57 MFD firefighters set to retire this year - Action News 5 - Memphis, Tennessee

57 MFD firefighters set to retire this year

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Memphis Fire Association President Thomas Malone says by Tuesday, 57 fire fighters will have retired since the start of the year. That's nearly 10 percent of the city's firefighters. (Source: WMC Action News 5) Memphis Fire Association President Thomas Malone says by Tuesday, 57 fire fighters will have retired since the start of the year. That's nearly 10 percent of the city's firefighters. (Source: WMC Action News 5)
MEMPHIS, TN -

(WMC) - Union leaders say dozens of firefighters are leaving Memphis. They are warning taxpayers to brace for higher overtime costs in order to cover the loss.

Memphis Fire Association President Thomas Malone says by Tuesday, 57 firefighters will have retired since the beginning of the year. That is nearly 10 percent of the department.

"It's like a bunch of kids playing. That's exactly what it is. When one kid gets mad, if he owns the ball, the games over," said Malone.

While Malone says 57 retirements by mid-year is not an unusual number, the difference this time around is that there are no fire academy classes in session and younger firefighters are looking for jobs outside of Memphis.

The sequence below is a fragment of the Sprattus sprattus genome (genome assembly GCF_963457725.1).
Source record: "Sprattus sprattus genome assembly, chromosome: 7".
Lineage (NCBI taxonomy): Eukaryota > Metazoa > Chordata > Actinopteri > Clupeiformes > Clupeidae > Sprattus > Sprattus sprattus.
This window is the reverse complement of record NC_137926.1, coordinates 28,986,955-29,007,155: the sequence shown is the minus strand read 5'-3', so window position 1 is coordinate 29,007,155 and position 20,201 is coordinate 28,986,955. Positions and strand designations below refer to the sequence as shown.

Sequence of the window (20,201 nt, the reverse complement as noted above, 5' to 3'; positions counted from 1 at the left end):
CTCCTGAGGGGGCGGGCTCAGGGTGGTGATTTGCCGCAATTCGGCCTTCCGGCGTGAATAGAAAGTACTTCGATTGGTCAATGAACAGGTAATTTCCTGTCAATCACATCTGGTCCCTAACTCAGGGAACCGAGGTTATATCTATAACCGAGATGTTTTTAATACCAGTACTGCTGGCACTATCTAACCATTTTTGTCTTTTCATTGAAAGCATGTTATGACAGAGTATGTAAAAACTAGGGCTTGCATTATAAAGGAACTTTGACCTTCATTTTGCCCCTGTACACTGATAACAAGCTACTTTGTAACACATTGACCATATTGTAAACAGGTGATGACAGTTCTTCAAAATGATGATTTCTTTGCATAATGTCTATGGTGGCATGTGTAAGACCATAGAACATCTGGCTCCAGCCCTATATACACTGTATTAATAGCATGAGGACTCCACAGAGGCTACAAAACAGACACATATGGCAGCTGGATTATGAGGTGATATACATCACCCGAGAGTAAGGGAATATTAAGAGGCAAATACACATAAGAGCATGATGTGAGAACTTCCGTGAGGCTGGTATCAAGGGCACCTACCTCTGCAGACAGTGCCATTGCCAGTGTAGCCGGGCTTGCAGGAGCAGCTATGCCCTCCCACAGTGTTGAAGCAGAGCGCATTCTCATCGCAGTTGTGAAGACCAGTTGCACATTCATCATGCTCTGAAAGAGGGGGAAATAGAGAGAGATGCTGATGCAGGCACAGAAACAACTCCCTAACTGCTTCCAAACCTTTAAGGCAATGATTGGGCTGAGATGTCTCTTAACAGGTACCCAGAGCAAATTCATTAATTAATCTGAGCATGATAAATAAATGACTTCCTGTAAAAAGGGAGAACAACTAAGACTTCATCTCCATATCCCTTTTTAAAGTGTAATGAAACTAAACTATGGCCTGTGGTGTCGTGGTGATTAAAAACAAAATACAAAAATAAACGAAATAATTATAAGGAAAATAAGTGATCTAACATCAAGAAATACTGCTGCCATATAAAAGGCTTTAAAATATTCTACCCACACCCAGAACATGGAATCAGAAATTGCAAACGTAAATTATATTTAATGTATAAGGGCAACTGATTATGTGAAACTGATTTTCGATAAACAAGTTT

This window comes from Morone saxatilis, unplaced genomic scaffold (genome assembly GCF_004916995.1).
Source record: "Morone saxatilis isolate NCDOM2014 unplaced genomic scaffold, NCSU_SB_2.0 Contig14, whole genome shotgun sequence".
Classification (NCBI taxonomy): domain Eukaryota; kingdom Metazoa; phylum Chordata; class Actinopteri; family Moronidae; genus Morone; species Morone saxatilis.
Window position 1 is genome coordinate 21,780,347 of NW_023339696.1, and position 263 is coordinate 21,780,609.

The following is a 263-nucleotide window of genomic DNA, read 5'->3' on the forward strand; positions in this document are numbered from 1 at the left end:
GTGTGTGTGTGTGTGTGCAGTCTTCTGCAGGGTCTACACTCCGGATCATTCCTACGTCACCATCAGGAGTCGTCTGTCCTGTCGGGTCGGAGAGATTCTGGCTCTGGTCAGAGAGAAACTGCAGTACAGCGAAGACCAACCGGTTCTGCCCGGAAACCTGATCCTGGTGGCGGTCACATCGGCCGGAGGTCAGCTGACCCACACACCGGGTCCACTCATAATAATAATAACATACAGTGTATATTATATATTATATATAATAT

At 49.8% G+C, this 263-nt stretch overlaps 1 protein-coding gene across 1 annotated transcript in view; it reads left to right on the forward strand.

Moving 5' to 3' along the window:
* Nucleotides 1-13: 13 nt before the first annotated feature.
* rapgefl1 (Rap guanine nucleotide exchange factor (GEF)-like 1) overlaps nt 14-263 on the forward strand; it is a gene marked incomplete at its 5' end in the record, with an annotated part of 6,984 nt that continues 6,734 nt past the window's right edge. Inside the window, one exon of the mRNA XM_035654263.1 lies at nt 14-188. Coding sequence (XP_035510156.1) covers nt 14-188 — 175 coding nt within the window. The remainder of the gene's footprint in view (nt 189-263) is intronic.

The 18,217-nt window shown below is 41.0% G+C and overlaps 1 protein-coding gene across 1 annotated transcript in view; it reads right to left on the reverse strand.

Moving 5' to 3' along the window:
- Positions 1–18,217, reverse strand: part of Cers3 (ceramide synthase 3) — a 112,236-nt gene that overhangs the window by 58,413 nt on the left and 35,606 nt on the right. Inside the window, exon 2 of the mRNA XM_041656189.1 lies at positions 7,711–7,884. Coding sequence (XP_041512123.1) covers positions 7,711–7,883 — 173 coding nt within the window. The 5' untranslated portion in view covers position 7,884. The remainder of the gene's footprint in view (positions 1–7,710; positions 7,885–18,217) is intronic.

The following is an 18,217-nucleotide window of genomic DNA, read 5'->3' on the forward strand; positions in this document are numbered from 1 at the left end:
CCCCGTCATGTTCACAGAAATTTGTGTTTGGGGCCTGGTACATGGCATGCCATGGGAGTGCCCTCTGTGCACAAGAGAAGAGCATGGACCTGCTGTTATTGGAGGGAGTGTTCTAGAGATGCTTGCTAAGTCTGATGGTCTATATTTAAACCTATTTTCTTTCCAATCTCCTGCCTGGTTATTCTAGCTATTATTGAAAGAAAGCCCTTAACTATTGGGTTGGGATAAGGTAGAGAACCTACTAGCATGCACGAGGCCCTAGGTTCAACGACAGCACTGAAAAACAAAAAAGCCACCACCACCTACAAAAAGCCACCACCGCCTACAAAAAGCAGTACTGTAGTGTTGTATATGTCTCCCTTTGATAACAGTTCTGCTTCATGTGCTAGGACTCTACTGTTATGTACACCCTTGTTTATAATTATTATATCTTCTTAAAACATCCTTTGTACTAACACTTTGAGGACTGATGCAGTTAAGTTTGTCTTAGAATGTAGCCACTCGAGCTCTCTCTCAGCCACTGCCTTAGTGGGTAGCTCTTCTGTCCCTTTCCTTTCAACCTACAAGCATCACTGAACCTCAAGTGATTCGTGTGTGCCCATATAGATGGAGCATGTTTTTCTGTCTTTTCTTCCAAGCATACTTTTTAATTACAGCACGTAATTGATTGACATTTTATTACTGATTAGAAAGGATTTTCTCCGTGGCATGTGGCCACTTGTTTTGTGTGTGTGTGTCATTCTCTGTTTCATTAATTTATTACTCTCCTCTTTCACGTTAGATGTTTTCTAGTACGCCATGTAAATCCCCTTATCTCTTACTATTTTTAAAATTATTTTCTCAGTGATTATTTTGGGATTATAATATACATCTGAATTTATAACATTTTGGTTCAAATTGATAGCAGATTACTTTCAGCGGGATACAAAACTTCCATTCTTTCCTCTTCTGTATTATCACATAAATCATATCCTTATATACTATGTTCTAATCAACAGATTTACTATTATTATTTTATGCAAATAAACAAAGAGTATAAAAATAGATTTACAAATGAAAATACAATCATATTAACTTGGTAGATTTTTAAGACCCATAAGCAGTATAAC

"You look at these numbers. They're retiring, they're quitting, they're hurt, they're injured," Malone added.

After speaking with fire departments all over America, Malone found that they are now taking a higher number of applications from Memphis firefighters.

"How can you raise your family? How can you plan a budget, when you're wondering, 'Oh my God, what are they taking next time?" Malone said.

Those concerns have grown louder since City of Memphis and Memphis City Council cut health care for employees and retirees. The number of sick calls peaked at 80 on Saturday.

"They may take everything we've got, but you know what? There'll be another council, there'll be another mayor, and there'll be another vote and anything they take from these folks, we'll get it back. I swear my dying breath on that," Malone said.

The issue will ramp up Tuesday at 8 a.m. when the Personnel Committee will welcome public input on alternatives to health care cuts. Suggestions range from a sales tax hike to shifting employees to the state plan.

The deadline to register to speak was Friday.

The city sent us the list of retirees, who are mostly high-ranking. They say they all put in for retirement three years before the health care cuts.

Here is that list sent to us by City of Memphis:

Lt. James C. Beasley

Lt. Perry L. Berryman

Lt. John A. Brown

Lt. James R. Chastain

Lt. Sidney R. Crow

Lt. Gerald A. Horvath

Lt. Ralph W. Johnson

Lt. Roosevelt Jones Jr.

Lt. Rickey L. Neal

Lt. David C. Perry

Lt. Murray G. Shelton

Lt. Phillip L. tillman

Drv. Steven M. Bonds

Drv. Stephen B. Walker

Pvt. Michael A. Baker

Pvt. Albert M. Butcher Jr.

Pvt. Raymond R. Pope

Pvt. Gregory L. Thomas

Comm. Magr. Carol J. Walker

Inspector William Hammond

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